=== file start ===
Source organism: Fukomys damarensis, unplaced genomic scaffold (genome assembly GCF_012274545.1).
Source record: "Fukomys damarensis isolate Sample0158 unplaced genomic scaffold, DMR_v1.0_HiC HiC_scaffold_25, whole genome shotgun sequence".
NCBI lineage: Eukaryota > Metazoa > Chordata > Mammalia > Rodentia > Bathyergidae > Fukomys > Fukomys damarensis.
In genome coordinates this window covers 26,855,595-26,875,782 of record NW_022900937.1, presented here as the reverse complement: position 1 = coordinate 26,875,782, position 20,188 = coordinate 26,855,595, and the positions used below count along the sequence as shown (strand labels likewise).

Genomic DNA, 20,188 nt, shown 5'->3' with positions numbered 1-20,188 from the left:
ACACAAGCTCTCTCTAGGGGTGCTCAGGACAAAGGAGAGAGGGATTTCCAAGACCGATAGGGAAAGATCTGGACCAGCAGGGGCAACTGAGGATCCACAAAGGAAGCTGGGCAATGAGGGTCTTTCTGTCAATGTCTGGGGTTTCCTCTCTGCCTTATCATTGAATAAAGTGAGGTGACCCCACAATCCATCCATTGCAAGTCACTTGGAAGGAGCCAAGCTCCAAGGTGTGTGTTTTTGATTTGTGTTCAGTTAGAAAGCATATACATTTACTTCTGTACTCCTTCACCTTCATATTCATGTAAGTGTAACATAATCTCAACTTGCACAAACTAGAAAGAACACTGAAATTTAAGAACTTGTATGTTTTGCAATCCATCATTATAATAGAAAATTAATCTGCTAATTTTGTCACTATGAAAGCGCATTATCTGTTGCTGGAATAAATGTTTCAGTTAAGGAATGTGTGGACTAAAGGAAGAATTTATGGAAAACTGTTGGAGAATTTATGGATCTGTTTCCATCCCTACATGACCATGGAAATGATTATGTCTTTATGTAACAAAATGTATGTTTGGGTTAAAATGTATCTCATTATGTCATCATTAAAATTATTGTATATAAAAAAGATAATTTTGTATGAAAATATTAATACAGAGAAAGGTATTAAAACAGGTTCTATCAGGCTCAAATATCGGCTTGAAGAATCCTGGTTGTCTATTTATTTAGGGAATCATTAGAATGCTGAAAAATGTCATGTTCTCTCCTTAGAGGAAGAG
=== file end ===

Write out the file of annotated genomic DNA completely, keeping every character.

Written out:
Source organism: Fukomys damarensis, unplaced genomic scaffold (genome assembly GCF_012274545.1).
Source record: "Fukomys damarensis isolate Sample0158 unplaced genomic scaffold, DMR_v1.0_HiC HiC_scaffold_25, whole genome shotgun sequence".
NCBI lineage: Eukaryota > Metazoa > Chordata > Mammalia > Rodentia > Bathyergidae > Fukomys > Fukomys damarensis.
In genome coordinates this window covers 26,855,595-26,875,782 of record NW_022900937.1, presented here as the reverse complement: position 1 = coordinate 26,875,782, position 20,188 = coordinate 26,855,595, and the positions used below count along the sequence as shown (strand labels likewise).

Genomic DNA, 20,188 nt, shown 5'->3' with positions numbered 1-20,188 from the left:
ACACAAGCTCTCTCTAGGGGTGCTCAGGACAAAGGAGAGAGGGATTTCCAAGACCGATAGGGAAAGATCTGGACCAGCAGGGGCAACTGAGGATCCACAAAGGAAGCTGGGCAATGAGGGTCTTTCTGTCAATGTCTGGGGTTTCCTCTCTGCCTTATCATTGAATAAAGTGAGGTGACCCCACAATCCATCCATTGCAAGTCACTTGGAAGGAGCCAAGCTCCAAGGTGTGTGTTTTTGATTTGTGTTCAGTTAGAAAGCATATACATTTACTTCTGTACTCCTTCACCTTCATATTCATGTAAGTGTAACATAATCTCAACTTGCACAAACTAGAAAGAACACTGAAATTTAAGAACTTGTATGTTTTGCAATCCATCATTATAATAGAAAATTAATCTGCTAATTTTGTCACTATGAAAGCGCATTATCTGTTGCTGGAATAAATGTTTCAGTTAAGGAATGTGTGGACTAAAGGAAGAATTTATGGAAAACTGTTGGAGAATTTATGGATCTGTTTCCATCCCTACATGACCATGGAAATGATTATGTCTTTATGTAACAAAATGTATGTTTGGGTTAAAATGTATCTCATTATGTCATCATTAAAATTATTGTATATAAAAAAGATAATTTTGTATGAAAATATTAATACAGAGAAAGGTATTAAAACAGGTTCTATCAGGCTCAAATATCGGCTTGAAGAATCCTGGTTGTCTATTTATTTAGGGAATCATTAGAATGCTGAAAAATGTCATGTTCTCTCCTTAGAGGAAGAG